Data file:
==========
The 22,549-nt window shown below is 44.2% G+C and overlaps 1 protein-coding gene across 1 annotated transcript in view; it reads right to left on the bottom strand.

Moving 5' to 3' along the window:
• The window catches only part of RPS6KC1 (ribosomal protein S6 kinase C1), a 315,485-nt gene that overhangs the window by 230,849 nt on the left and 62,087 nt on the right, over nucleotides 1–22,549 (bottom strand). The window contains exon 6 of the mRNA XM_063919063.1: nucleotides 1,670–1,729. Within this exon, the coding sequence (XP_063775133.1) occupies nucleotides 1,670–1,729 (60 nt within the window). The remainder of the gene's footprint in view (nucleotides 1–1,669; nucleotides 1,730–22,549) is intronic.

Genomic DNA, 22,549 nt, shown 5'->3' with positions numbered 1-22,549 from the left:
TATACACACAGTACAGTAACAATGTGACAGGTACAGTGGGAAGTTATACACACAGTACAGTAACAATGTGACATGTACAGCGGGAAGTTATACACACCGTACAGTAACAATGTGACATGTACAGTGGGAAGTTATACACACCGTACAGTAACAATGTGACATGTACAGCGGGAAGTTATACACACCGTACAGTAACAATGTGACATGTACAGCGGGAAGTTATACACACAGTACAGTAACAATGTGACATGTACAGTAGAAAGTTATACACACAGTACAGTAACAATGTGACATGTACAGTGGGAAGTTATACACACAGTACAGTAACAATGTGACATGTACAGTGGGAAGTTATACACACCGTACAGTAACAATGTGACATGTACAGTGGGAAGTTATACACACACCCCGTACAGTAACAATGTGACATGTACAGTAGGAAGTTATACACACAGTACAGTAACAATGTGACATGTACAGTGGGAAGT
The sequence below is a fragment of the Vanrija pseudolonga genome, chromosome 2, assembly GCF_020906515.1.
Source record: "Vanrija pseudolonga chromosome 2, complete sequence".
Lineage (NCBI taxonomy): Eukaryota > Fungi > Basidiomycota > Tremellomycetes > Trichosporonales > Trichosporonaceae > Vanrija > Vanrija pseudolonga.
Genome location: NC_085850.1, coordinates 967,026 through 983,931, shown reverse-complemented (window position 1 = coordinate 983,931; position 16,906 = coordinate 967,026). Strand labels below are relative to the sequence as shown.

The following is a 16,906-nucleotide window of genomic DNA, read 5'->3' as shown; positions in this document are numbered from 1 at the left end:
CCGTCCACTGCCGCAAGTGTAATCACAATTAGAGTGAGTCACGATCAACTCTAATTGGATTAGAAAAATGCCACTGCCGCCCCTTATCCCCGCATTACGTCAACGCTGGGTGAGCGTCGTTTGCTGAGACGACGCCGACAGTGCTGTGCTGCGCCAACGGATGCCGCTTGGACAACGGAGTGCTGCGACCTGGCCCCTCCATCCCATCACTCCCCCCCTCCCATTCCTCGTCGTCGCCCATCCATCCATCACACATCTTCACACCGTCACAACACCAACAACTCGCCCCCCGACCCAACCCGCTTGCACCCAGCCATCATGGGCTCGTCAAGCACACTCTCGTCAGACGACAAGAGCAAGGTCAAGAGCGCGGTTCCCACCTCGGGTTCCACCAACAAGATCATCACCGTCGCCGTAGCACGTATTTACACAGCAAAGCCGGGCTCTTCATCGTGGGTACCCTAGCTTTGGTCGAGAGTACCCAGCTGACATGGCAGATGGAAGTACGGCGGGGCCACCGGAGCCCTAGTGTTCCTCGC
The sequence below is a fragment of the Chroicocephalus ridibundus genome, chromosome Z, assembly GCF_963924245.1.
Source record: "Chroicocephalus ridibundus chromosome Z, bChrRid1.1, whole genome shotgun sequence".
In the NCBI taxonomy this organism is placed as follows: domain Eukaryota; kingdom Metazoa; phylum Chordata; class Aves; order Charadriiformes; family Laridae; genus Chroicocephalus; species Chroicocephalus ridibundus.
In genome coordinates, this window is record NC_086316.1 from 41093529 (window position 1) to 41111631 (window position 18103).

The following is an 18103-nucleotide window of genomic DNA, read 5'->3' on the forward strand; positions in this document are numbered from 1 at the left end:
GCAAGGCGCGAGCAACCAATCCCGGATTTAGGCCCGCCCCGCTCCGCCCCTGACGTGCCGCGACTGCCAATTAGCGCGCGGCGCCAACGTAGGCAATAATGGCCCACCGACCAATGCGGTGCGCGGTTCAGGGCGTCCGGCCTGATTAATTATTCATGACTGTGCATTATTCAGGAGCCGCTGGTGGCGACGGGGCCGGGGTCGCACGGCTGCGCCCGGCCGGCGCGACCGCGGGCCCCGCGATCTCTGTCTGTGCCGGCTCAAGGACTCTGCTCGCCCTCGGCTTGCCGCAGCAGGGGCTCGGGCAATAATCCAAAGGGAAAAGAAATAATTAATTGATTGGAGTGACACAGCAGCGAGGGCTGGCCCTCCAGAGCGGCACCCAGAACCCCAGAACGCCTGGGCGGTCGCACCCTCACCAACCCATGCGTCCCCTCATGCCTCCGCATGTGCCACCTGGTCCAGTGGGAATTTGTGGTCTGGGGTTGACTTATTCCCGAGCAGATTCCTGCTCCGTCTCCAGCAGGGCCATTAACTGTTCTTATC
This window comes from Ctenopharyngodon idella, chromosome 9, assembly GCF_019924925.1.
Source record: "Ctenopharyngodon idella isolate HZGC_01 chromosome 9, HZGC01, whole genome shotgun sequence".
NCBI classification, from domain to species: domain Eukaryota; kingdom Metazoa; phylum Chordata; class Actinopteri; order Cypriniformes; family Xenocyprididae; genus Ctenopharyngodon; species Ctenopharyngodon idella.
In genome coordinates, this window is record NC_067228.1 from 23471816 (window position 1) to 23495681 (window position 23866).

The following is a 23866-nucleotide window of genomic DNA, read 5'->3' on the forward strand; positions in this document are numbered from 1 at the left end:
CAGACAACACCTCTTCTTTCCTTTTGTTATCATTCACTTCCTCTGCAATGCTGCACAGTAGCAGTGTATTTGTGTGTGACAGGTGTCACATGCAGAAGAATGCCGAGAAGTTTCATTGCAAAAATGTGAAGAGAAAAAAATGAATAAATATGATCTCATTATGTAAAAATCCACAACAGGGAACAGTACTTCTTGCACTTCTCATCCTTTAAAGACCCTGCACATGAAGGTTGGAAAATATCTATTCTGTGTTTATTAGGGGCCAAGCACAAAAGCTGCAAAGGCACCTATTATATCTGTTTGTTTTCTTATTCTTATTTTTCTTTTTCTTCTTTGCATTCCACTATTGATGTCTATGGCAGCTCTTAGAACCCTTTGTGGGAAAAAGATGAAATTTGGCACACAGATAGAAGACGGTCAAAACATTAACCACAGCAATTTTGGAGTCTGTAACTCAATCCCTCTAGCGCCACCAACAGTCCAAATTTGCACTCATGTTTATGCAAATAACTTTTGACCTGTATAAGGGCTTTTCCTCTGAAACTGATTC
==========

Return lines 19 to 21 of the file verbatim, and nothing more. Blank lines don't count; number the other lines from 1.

Source record: "Ctenopharyngodon idella isolate HZGC_01 chromosome 9, HZGC01, whole genome shotgun sequence".
NCBI classification, from domain to species: domain Eukaryota; kingdom Metazoa; phylum Chordata; class Actinopteri; order Cypriniformes; family Xenocyprididae; genus Ctenopharyngodon; species Ctenopharyngodon idella.
In genome coordinates, this window is record NC_067228.1 from 23471816 (window position 1) to 23495681 (window position 23866).